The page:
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ICI/STUART’s ZESTRIL OUTPACED MERCK’s PRINIVIL IN 1989 RETAIL PHARMACY SALES -- PDS; VASOTEC IS MARKET LEADING ACE WITH PHARMACY SALES OF OVER $300 MIL.

Executive Summary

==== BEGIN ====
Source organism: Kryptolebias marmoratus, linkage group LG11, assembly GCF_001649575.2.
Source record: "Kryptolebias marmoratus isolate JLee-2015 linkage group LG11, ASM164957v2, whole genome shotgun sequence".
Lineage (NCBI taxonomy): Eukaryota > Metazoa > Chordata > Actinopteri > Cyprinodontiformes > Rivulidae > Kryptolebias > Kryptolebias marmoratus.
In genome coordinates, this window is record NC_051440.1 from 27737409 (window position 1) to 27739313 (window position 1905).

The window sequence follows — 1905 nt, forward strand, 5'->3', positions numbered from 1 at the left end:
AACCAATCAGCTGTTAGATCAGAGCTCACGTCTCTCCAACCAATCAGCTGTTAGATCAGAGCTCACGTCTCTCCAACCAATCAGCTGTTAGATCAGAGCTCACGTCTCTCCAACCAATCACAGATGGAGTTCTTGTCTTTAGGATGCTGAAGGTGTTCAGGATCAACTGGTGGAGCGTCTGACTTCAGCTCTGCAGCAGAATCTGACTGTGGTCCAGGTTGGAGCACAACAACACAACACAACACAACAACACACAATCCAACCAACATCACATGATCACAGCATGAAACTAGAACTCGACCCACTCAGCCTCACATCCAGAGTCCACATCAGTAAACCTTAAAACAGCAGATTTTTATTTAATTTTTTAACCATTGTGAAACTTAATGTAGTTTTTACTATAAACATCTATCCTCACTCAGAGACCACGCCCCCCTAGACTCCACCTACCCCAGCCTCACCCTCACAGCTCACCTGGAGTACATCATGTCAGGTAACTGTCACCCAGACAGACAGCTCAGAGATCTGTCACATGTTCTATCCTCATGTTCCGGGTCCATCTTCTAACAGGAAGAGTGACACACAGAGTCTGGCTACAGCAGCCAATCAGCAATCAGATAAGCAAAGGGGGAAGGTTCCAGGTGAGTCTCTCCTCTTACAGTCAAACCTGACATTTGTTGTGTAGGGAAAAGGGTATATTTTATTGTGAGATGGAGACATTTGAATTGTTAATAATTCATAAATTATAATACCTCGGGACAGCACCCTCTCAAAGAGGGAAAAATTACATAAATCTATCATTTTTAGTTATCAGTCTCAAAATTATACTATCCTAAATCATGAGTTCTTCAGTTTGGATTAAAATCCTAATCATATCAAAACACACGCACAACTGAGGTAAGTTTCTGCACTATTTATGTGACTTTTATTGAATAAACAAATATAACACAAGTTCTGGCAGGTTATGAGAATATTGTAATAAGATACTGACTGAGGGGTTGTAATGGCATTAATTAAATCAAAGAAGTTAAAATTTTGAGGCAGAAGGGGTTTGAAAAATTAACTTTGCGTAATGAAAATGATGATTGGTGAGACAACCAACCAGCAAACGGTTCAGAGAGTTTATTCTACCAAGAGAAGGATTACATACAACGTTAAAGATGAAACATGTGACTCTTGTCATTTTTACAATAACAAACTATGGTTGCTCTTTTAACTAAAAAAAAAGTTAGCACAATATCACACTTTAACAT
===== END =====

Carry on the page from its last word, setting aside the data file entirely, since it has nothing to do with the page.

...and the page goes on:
U.S. retail sales of ICI/Stuart's ACE inhibitor Zestril more than tripled in 1989 to $45.8 mil. (based on retail acquisition cost), according to 1989 marketing information from the prescription audit firm Pharmaceutical Data Services. Based on PDS' retail pharmacy sales figures, Stuart's Zestril brand of lisinopril outgrew Merck's Prinivil brand of the once-a-day ACE inhibitor. Zestril retail pharmacy sales at acquisition cost grew 244% in 1989 representing over $32 mil. in new retail sales from 1988. Prinivil retail pharmacy sales grew by 200% to$36.1 mil., representing a $24 mil. sales increase. Total sales for ACE inhibitors in the 1989 U.S. retail market rose 27.8% to $750 mil. with 30.8 mil. prescriptions dispensed, PDS VP Michael Ira Smith reported March 16 at the firm's annual New York City review for drug industry analysts. Zestril had a 6% dollar share of the market and an 8% share of prescriptions, while Prinivil held a 5% share of the dollars and 6% of scripts. Both Zestril and Prinivil were launched in January 1988 with heavy promotions to pharmacists and physicians; Zestril's edge is noteworthy as evidence of ICI/Stuart's strength in the U.S. cardiovascular market; ICI also has the leading selling beta blocker Tenormin. ICI's apparent early victory in the Zestril/Prinivil battle may also reflect the higher profile Merck is giving its market-leading ACE inhibitor Vasotec. ICI/Stuart's "Resolutions" MD education program may have been a factor in Zestril's early lead. The program, begun in February 1988, suggests Zestril's once-daily dosing may be an answer to patient compliance problems. Pricing does not seem to be an issue. Zestril was launched in early 1988 at a discount to Prinivil, but Merck quickly moved to reduce Prinivil's pricing some 21%-27% to get in line with Zestril ("The Pink Sheet" Jan. 18, 1988, T&G-4). ICI/Stuart gained the rights to co-market lisinopril from Merck in 1986 in return for rights to ICI's aldose reductase inhibitor ponalrestrat, which Merck planned to market as Prodiax and ICI as Statil. Two months ago ("The Pink Sheet" Jan. 22, T&G-5), Merck and ICI announced they were phasing out ponalrestat's development because of problems showing efficacy in clinical trials. Commenting on the demise of ponalrestat, PDS' Smith said: "I guess hindsight being 20/20 today...possibly Merck gave up eight share points" from prescriptions in the lucrative ACE inhibitor market. Nonetheless, Merck still has the lead in the ACE inhibitor market. Vasotec, the combo diuretic Vasoretic, and Prinivil combined accounted for more than half of the 30.8 prescriptions dispensed for ACEs in 1989 and, together, generated approximately $383 mil. in retail sales, according to PDS. [EDITORS' NOTE: PDS' figures are usually lower than the sales figures reported by pharmaceutical companies. PDS measures sales to end users (actual prescriptions dispensed) and the retail figures do not include sales to hospitals or institutional purchasers.] Meanwhile, the large slice of the market held by Capoten (captopril) and the diuretic Capozide shrunk last year, with Zestril and Prinivil carving out more of the Bristol-Myers Squibb pie in 1989 than Vasotec. Capoten/Capozide's prescription share dropped by 8 percentage points in 1989 while the overall ACE inhibitor market (measured by prescriptions dispensed) increased 25%. In 1989, Capoten/Capozide had a 43% combined share of the retail prescription market versus a 51% share in 1988. In retail pharmacy sales at acquisition cost, Vasotec outpaced Capoten with a 27.8% sales gain to to $313.1 mil. in 1989 compared to Capoten's retail sales of $294.4 mil., up 8%. For the heart drug category as a whole, the share of the market held by ACE inhibitors increased by five percentage points to a 21% share of the market. Overall cardiovascular drug product sales in retail pharmacies grew 5.4% to $3.9 bil, according to PDS. * Among oral calcium channel blockers, Marion Merrell Dow's Cardizem continues to hold the lion's share, with 37% of the 38.6 mil. scripts and 41% of the $1.044 bil. sales market. Cardizem had $425 mil. in U.S. retail pharmacy sales, putting the drug second behind Glaxo's anti-ulcer drug Zantac in PDS' "Top 10" selling prescription products in the U.S. ("The Pink Sheet" Feb. 19, T&G-2). Based on PDS percentage shares, Pfizer's Procardia had about $281 mil. in sales, two share points lower than in 1988; Cardene (Syntex), Calan (Searle), Knoll's Isoptin and generic verapamil made up the rest of the calcium channel blocker market. Calan gained four percentage points in 1989, with retail sales of approximately $230 mil.; Cardene, on the market for nine months (see box below for 1989 new product launch retail sales) grabbed a 1% share of the market, or about $8.5 mil.; Isoptin held steady at 6% (about $63 mil.) and generic verapamil made up the difference with 3% ($31 mil.), down from a 5% share of the$856 mil. market in 1988. Smith called sustained-release products the "secret of success" for oral calcium channel blockers. PDS estimates that extended-release dosage forms generated 33% of the $1.044 bil. category "up about 10 share points from 1988 and [for] 1990, we would estimate that it is likely to approach 50%," Smith said. PDS put sales of Upjohn's 1989 anti-arthritic entry Ansaid at $43.5 mil. in 11 months on the market. Flurbiprofen is doing about $4 mil. in sales per month, not a bad showing considering the anti-arthritic market was virtually unchanged at $1.3 bil. and 39 mil. scripts. Voltaren was the fuel that put Ciba-Geigy eighth in the PDS "Top 10" list of companies. Ciba's U.S. retail pharmacy sales were up 25% to $796 mil., the biggest gain among the "Top 10." In its second year on the market, Voltaren sales were $212.8 mil., according to PDS. Janssen's non-sedating antihistamine Hismanal is also pulling in about $4 mil./month, with 1989 sales of approximately $44 mil. after 11 months on the market. Marion Merrell Dow recently reported that manufacturer sales of its nonsedating antihistamine product Seldane topped $300 mil. in 1989 ("The Pink Sheet" Jan. 15, p. 12). The "Top 10" list of products sold to hospitals (as measured by patient use) put Roche's Rocephin as the topselling hospital product in 1989. Roche proclaimed the once-a-day injectable antibiotic's dominance in its 1989 statement, saying the drug had "enjoyed a 42% increase" in 1989 sales, putting Rocephin sales at industry estimates of about $260 mil. ("The Pink Sheet" Jan. 22, p. 6). Joining Rocephin (in descending order of sales) in the PDS "Top 10" were: cefazolin, Merck's Mefoxin; vancomycin, Glaxo's Zantac; ceftazidime (Glaxo, Lilly and SmithKline Beecham); Genentech's TPA product Activase; clindamycin, Merck's Primaxin and Hoechst's Claforan. PDS' Smith noted that, for the first time in the three years his service has been tracking hospital product use, SmithKline's Tagamet did not make the "Top 10." In response to a question about the rapid rise in the size of the hospital market, (up 18% in 1989 to $6.5 bil.), Smith pointed out that "a large percentage [of the growth] was due to TPA," which had manufacturer sales of about$196 mil. last year, but will face additional pressure in 1990 from Eminase and the streptokinases.